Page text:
Go check out the interview I did with Radix Media HERE.
Who is Radix? They are a worked owned printer and literary publisher that is unionized and eco conscious. Read more about them on their website and check out some of the zines, books, cards, posters, invitations, and pamphlets they print. Offset, letterpress, and digital!
This photo by my friend Tiffany Eng has been in rotation since 2013.
Pura Belpre was NYC’s first Puerto Rican librarian. She was a storyteller, educator, and a pioneer in library programming and learning for children. She was born in 1899 in Puerto Rico and came to the US in 1920. In 1921 she began working in the New York City public library system. She has been called a pioneer because of her outreach to the Latino community offering programming in spanish. She founded a mobile puppet company that went around the neighborhood performing her stories. She looked for and purchased books in spanish for the library when multicultural literature was not a thing. As a storyteller she brought stories from her country like “Perez y Martina” and shared them with the children uptown, while also translating them and publishing them in books for the first time. Because of the amazing work she did as an advocate for literacy and education in the community an award has been named in her honor by the American Library Association. I did not hear a single thing about Ms Belpre until I was in my 30’s. But, her dedication to engaging children and getting them to read inspires me. And I hope that more about her life is uncovered and that we as kids and adults learn about stories like hers. Check out the book “The Storyteller’s candle” and the documentary by the Center for Puerto Rican Studies at Hunter College called “Pura Belpre” https://vimeo.com/30837106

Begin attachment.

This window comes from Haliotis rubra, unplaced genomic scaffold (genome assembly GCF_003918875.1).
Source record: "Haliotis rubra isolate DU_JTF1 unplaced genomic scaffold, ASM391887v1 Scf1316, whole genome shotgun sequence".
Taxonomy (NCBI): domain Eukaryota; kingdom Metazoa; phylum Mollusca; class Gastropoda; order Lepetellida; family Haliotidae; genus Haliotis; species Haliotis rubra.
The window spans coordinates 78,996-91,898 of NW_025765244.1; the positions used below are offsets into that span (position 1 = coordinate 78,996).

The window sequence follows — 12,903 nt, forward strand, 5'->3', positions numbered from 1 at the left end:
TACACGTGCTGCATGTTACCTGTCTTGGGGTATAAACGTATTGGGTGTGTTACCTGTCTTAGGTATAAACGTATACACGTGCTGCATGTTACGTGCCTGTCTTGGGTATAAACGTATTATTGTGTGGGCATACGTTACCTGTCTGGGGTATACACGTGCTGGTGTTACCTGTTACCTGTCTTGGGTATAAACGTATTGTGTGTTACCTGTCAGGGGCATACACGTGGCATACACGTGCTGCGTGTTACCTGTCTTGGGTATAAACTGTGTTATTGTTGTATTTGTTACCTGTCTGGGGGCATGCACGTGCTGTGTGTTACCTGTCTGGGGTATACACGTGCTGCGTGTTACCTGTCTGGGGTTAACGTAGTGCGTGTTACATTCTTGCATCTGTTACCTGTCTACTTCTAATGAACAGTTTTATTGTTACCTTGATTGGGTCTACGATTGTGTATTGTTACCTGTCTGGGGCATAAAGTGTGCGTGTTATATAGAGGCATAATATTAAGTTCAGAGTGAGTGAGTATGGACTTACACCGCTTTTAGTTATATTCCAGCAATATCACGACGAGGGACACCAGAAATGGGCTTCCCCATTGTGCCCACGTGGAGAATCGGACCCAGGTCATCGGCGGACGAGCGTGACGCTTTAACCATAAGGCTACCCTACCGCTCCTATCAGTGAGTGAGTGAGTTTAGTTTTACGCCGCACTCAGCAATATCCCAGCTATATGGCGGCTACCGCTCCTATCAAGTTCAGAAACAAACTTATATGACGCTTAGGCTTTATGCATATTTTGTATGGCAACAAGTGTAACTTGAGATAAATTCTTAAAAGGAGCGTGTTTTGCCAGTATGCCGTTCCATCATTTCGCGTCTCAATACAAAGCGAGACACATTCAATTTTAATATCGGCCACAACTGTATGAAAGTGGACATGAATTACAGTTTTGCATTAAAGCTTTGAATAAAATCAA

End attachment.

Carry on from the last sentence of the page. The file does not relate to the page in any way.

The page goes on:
Sources: Wikipedia (website) and “Colorin Colorado” (blog)
A couple of years ago I saw a documentary about Marsha called “Pay it no mind”. I have always grown up around queer, gender fluid, gay, or bisexual adults and kids but I was surprised I’d not heard of Marsha until I was a parent myself. I hope you look her up and see what she did. She was out and proud at a time when there were no pride parades, no marches of support, and certainly few “out” people in popular media. Like so many queer or trans youth she had to leave her home. From what I hear it is because of death threats, disownment, teasing, ignorance, or just lack of understanding and support. Marsha moved to NYC . She was fabulous, extravagant, kind, supportive of other gay, trans, or queer youth and she was a homeless. She along with many folks set off what was to become the “Stonewall riot” and became an activist alongside Silvia Rivera and many others fighting for Gay rights, affordable medication for Aids patients, etc. Silvia and Marsha founded an organization called STAR-Street Transvestite and Revolutionary, the first organization to reach out to homeless trans youth. When we think of Black History Month all across the US, gay, bisexual, transgender folks are often invisible. I believe all black folks should be celebrated for their humanity and their achievements.